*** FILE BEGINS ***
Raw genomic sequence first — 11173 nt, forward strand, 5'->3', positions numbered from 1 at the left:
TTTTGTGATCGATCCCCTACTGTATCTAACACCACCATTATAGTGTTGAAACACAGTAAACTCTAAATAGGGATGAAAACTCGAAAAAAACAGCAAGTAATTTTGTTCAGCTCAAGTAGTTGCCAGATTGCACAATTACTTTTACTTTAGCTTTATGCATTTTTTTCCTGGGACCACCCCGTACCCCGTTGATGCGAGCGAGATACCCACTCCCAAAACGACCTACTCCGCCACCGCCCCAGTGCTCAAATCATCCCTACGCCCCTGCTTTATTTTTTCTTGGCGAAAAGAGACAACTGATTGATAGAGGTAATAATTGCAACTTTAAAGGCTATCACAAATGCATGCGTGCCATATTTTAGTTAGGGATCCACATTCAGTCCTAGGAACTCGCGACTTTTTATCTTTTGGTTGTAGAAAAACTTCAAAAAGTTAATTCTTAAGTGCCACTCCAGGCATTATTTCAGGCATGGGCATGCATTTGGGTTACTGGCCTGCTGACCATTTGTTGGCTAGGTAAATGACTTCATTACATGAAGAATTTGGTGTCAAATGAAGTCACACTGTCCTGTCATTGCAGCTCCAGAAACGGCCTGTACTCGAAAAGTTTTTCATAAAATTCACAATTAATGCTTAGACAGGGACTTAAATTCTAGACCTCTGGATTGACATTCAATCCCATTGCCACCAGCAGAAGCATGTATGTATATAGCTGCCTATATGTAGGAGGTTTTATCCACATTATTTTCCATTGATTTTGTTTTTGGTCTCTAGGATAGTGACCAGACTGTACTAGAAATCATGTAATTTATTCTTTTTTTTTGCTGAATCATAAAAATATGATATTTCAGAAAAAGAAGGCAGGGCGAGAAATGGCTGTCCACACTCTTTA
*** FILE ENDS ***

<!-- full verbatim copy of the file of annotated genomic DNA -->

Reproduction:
Raw genomic sequence first — 11173 nt, forward strand, 5'->3', positions numbered from 1 at the left:
TTTTGTGATCGATCCCCTACTGTATCTAACACCACCATTATAGTGTTGAAACACAGTAAACTCTAAATAGGGATGAAAACTCGAAAAAAACAGCAAGTAATTTTGTTCAGCTCAAGTAGTTGCCAGATTGCACAATTACTTTTACTTTAGCTTTATGCATTTTTTTCCTGGGACCACCCCGTACCCCGTTGATGCGAGCGAGATACCCACTCCCAAAACGACCTACTCCGCCACCGCCCCAGTGCTCAAATCATCCCTACGCCCCTGCTTTATTTTTTCTTGGCGAAAAGAGACAACTGATTGATAGAGGTAATAATTGCAACTTTAAAGGCTATCACAAATGCATGCGTGCCATATTTTAGTTAGGGATCCACATTCAGTCCTAGGAACTCGCGACTTTTTATCTTTTGGTTGTAGAAAAACTTCAAAAAGTTAATTCTTAAGTGCCACTCCAGGCATTATTTCAGGCATGGGCATGCATTTGGGTTACTGGCCTGCTGACCATTTGTTGGCTAGGTAAATGACTTCATTACATGAAGAATTTGGTGTCAAATGAAGTCACACTGTCCTGTCATTGCAGCTCCAGAAACGGCCTGTACTCGAAAAGTTTTTCATAAAATTCACAATTAATGCTTAGACAGGGACTTAAATTCTAGACCTCTGGATTGACATTCAATCCCATTGCCACCAGCAGAAGCATGTATGTATATAGCTGCCTATATGTAGGAGGTTTTATCCACATTATTTTCCATTGATTTTGTTTTTGGTCTCTAGGATAGTGACCAGACTGTACTAGAAATCATGTAATTTATTCTTTTTTTTTGCTGAATCATAAAAATATGATATTTCAGAAAAAGAAGGCAGGGCGAGAAATGGCTGTCCACACTCTTTA